The evidence most favorable to the State is as follows: A filling-station attendant testified that on the 27th day of December, 1961, he was held up while he was at work; that he was put in fear by one of the holdup men putting a gun in his back and demanding money. One of the other individuals engaged in the holdup took the money from the drawer and then the filling-station attendant was bound and gagged and placed in a backroom.
The statute on robbery, Burns' Indiana Statutes, Anno., § 10-4101, (1956 Repl.), reads, in part, as follows:"... Whoever takes from the person of another any article of value by violence or by putting in fear, is guilty of robbery, *34 and on conviction shall be imprisoned not less than ten  years nor more than twenty-five  years, and be disfranchised and rendered incapable of holding any office of trust or profit for any determinate period...."
The appellant was one of three men involved in the filling-station holdup. The appellant was the driver of a car and the other two men actually committed the physical acts of pulling the gun and taking the money. The police officers testified that shortly after the robbery they stopped the appellant driving the motor vehicle which had been used as the "getaway" car and the appellant was driving. A search of the car revealed weapons and friction tape. Friction tape had been used to bind the filling-station operator. The appellant admitted to the police officers that he had driven the car at the time of the robbery and gave as his only excuse that he had been drinking with the other two men and appellant's wife and that they had run out of money and liquor and had decided to go get some more money. Later he claimed that when his two "friends" entered the filling station he didn't know that they were going in for the purpose of robbing the station.
The only essential difference between the States theory of the commission of this crime and the appellant's theory is the State's contention that all of the appellant's actions before, during and after the actual robbery indicate and prove the substantial evidence that appellant was a participant. The appellant contends that he did not have advance knowledge of the robbery and that he was the innocent victim of the impetuous act of his two companions. Suffice it to say that appellant testified before the jury and gave his whole version of the commission of the happenings on the night in question. The jury chose to adopt the State's arguments concerning the evidence on the happenings at the time of the participating of the appellant in the robbery.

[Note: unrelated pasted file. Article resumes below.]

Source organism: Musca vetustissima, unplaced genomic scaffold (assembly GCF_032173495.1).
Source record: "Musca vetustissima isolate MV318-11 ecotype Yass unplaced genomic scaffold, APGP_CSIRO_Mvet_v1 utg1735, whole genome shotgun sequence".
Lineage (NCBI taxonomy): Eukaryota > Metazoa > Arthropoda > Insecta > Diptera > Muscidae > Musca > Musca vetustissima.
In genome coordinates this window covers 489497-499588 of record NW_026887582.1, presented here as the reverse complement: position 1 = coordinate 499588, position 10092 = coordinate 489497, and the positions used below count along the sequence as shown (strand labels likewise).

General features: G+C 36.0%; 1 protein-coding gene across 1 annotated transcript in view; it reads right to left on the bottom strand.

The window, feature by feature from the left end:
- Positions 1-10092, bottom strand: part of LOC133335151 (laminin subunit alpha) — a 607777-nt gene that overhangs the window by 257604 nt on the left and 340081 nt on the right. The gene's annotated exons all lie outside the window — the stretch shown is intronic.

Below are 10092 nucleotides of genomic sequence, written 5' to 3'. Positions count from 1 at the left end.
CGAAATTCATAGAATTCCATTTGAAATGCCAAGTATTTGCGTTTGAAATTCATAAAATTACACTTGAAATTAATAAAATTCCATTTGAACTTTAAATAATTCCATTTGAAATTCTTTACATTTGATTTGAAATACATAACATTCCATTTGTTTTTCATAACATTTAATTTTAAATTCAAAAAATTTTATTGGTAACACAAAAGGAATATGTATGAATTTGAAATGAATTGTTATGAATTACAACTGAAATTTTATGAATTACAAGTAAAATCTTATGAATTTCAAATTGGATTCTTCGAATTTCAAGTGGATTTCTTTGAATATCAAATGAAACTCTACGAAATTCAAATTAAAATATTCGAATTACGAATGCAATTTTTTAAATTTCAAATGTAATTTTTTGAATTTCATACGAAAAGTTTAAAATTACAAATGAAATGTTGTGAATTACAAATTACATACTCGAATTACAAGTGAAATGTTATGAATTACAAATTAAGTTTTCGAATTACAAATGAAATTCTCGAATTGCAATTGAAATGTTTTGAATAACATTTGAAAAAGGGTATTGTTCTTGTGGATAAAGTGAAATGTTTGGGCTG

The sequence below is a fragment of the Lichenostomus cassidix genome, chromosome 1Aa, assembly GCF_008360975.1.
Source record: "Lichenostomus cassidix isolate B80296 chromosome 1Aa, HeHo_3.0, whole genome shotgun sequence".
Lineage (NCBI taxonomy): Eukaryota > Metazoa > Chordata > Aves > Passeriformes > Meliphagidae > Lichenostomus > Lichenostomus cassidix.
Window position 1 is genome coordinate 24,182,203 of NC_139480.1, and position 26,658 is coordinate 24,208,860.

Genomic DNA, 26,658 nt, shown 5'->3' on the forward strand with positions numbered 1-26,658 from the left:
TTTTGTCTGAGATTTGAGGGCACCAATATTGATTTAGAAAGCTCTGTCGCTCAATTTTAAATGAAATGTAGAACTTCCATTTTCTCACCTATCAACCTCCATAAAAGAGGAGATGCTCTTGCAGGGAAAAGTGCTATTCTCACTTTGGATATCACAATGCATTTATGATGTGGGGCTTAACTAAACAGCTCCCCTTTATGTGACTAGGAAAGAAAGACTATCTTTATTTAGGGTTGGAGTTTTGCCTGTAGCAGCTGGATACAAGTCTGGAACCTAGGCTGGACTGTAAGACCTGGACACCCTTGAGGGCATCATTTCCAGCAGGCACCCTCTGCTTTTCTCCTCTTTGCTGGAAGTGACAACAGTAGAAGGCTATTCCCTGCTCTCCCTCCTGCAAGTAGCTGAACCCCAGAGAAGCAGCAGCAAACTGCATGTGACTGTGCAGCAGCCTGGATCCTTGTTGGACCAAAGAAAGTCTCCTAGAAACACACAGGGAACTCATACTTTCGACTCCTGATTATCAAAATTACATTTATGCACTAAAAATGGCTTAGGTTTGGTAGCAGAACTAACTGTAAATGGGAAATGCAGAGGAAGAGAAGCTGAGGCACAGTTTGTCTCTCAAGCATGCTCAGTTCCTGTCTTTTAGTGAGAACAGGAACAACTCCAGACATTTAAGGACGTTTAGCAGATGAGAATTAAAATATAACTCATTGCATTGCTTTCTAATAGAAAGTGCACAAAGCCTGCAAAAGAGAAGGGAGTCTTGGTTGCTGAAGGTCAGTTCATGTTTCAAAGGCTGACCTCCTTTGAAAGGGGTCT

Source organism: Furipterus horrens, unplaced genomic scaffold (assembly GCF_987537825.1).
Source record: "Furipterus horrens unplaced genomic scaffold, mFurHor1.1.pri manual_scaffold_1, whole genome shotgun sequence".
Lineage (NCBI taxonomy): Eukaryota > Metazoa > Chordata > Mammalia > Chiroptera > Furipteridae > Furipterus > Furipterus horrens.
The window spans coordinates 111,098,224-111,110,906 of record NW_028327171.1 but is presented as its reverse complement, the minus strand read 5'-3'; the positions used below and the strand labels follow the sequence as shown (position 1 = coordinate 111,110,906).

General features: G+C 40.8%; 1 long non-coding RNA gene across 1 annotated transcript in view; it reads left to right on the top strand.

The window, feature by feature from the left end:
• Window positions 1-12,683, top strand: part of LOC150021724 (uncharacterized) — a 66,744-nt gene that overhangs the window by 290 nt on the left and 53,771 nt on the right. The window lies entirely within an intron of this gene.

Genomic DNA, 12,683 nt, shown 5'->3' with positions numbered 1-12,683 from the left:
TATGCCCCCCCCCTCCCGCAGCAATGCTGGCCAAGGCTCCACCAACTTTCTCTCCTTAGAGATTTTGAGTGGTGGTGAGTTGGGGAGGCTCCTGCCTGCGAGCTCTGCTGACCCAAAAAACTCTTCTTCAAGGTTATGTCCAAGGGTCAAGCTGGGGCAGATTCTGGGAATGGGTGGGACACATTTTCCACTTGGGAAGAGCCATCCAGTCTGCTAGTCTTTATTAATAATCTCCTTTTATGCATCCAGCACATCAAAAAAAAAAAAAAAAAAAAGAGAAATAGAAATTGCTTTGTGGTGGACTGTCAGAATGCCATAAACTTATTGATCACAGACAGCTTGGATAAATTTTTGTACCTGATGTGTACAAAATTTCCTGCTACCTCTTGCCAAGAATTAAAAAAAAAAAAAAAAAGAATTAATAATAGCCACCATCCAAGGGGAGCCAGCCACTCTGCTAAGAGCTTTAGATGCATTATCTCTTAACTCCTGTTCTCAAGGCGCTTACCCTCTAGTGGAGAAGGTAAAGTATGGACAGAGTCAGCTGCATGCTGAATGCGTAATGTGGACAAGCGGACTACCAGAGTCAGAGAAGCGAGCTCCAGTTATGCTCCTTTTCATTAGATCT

When the question of the sufficiency of the evidence is raised, this Court will consider only that evidence which is *35 more favorable to the State. Wagner v. State (1963), 243 Ind. 570, 188 N.E.2d 914. We have said on a number of occasions that this Court cannot weigh the evidence but will consider only the evidence most favorable to the State, and the reasonable inferences that may be drawn therefrom, to determine whether the jury was warranted in returning a verdict of guilty. Gilmore v. State (1951), 229 Ind. 359, 98 N.E.2d 677. Flowers v. State (1956), 236 Ind. 151, 139 N.E.2d 185.
The uncontradicted evidence shows that appellant was the driver of the car that took the active participants in the holdup to the filling station; that appellant waited for the participants until the holdup was consummated and then drove them away. The evidence indicated appellant was without funds prior to the holdup and that after the holdup the officers found some $8.00 on appellant which was approximately one-third of the proceeds of the robbery. It is quite evident that the jury did not believe appellant when he testified that he did not know that his companions entered the filling station for the purpose of robbery. There was substantial evidence to prove each and every material allegation of the affidavit against appellant and there was sufficient evidence of each and every material allegation to sustain the conviction.
We conclude that the Trial Court did not commit error in refusing permission for appellant to file a belated motion for new trial.
Rule 2-40 provides as a condition precedent to granting permission to file a belated motion, the following:"... The court, upon finding substantial evidence of such facts, and that the movant acted as promptly as reasonably possible, shall approve the filing of said belated motion for a new trial." (Our Emphasis)